It s all in the mind: The value of slowing down

The value of slowing down and renewing oneself is what these Genentech colleagues are trying to teach

Top scientists and business people spend a lot of their time using their analytical, logical and reason driven left brains. Research has shown that in science-led organizations, it is particularly important to offer opportunities for staff to engage their intuitive, creative and emotion-sensing right brains - a chance to slow down from the breakneck speed. It is with this in mind that this small band of colleagues in the South San Francisco (SSF) campus of Genentech has been conducting sessions in Mindfulness since last year.

"Technology is ever-present and although helpful, can also make us feel always 'on'. Managing continuous change is the new normal in any business and the pace seems to get faster. Very often, everyday stress whether personal or at work may disconnect us from ourselves and others and may leave us emotionally depleted," says Connie White, HR.

"Whether we work in an office, cubicle or open-plan spaces, stressors may arise and it is crucial that we find peace and focus within ourselves amidst activity around us. This helps us to show up well, respond in the right manner, and stay focused on the work at hand. This is important for all us of working at Genentech, indeed all of Roche. And Mindfulness can help us greatly in this effort."

What is Mindfulness?

David Wieand, Senior Manager Pharma Development (PD), and one of the founding members of the efforts shares that: "Mindfulness is a type of awareness characterized by being fully present in the moment, aware of but not distracted by oneís thoughts, emotions, and the environment. Being mindful also involves an attitude of openness and acceptance and is a skill which can be developed via meditative techniques, including breathing and concentration exercises. There is literature that provides evidence that mindfulness-based therapies relieve anxiety and depression. It has also been linked to improved attention levels."

Today, these sessions are held twice a month with each session lasting about half an hour. In addition, the group also holds Q&A sessions every two months. On an average 25 colleagues participate in every session.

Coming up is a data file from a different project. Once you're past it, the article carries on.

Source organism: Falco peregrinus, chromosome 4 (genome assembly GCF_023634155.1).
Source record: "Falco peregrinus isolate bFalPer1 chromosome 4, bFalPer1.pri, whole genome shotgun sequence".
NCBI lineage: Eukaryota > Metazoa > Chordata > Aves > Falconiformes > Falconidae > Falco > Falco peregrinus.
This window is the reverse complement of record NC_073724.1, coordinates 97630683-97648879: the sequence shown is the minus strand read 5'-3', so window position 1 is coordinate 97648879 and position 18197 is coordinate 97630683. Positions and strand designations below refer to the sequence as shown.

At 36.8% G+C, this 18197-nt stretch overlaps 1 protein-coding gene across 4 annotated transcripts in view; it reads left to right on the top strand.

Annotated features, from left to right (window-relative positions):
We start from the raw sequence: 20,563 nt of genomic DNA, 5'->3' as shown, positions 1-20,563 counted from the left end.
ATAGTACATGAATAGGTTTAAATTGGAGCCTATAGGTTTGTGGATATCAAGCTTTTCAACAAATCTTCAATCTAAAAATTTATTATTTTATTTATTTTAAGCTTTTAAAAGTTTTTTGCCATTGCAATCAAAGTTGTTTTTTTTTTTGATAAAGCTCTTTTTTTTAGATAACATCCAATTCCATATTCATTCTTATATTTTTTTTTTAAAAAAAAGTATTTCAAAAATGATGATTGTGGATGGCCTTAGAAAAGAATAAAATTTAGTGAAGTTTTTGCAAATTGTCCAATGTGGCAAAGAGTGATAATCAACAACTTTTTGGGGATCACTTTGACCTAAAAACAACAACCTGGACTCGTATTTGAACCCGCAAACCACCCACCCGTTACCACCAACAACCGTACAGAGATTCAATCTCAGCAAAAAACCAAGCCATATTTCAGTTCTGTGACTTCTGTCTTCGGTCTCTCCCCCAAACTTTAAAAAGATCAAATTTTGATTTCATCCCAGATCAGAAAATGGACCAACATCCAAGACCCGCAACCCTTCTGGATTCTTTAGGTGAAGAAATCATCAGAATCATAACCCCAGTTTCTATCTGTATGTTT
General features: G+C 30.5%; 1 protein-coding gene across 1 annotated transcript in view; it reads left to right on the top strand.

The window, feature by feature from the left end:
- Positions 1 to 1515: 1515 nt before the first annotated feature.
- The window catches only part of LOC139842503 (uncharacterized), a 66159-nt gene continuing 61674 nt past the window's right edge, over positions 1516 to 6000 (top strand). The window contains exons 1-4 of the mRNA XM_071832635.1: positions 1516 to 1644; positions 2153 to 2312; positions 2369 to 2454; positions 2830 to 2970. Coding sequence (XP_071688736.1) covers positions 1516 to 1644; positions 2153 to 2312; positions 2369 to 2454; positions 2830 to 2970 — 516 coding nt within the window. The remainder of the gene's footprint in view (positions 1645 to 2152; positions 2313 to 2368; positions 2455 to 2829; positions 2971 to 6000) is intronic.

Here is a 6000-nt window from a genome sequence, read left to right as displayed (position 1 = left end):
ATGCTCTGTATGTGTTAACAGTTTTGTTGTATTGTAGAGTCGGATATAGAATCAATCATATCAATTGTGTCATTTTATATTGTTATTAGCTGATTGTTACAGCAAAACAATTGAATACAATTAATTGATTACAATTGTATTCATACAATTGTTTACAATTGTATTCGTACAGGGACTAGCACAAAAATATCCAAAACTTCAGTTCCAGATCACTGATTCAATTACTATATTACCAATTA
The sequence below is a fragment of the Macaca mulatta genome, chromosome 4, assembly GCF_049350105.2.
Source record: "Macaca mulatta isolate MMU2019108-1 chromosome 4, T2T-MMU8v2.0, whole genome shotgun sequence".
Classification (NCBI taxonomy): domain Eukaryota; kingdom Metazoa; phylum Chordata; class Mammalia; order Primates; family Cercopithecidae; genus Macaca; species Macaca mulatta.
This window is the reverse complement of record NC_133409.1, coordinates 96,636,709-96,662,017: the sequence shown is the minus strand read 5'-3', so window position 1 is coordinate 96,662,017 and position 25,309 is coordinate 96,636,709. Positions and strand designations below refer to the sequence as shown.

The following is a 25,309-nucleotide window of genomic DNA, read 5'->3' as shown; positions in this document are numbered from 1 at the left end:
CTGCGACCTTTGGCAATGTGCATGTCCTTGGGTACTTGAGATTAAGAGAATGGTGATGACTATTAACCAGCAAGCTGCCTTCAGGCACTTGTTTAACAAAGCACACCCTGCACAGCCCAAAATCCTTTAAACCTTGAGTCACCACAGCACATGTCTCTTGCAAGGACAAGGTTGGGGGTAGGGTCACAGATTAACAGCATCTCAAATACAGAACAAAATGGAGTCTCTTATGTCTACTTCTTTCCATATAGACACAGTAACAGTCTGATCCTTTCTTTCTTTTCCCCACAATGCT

A chance to renew oneself

"It is important to continually renew ourselves so we can be present, focused, healthy and engaged. Our jobs depend on it. Our families depend on it. So does our ability to be productive. Mindfulness training has been linked again and again to improved attention, focus, engagement and productivity," points out David.

Says Diana: "Our goal in bringing Mindfulness to Genentech is to share these benefits with our colleagues because weíve experienced and seen how powerful they are for us, our friends and loved ones. We all do amazing work every day and it requires a lot. By slowing down, we can reclaim our peace and joy, while at the same time rising to new heights."

Feeling the benefits

These benefits have been felt by participants:"Mindfulness meditation works for me. By the end of my first group session, I was amazed that an ongoing painful discomfort across my chest muscles went away. I am finding the practice good for my body as well as my mind," says Kate Haratonik who works in PD Quality. "I already have a short private meditation practice I do when I first arrive in my office. But I love that there is an opportunity for group meditation on campus. I can't always attend the sessions, but when I can, I return to my work relaxed, happier and often a bit more motivated or inspired," adds another participant.

The group is now working on trying to link the sessions to the ongoing wellness efforts at SSF and globally. "We would also love to expand this grassroots effort across other sites as well," says David.

Tags: Culture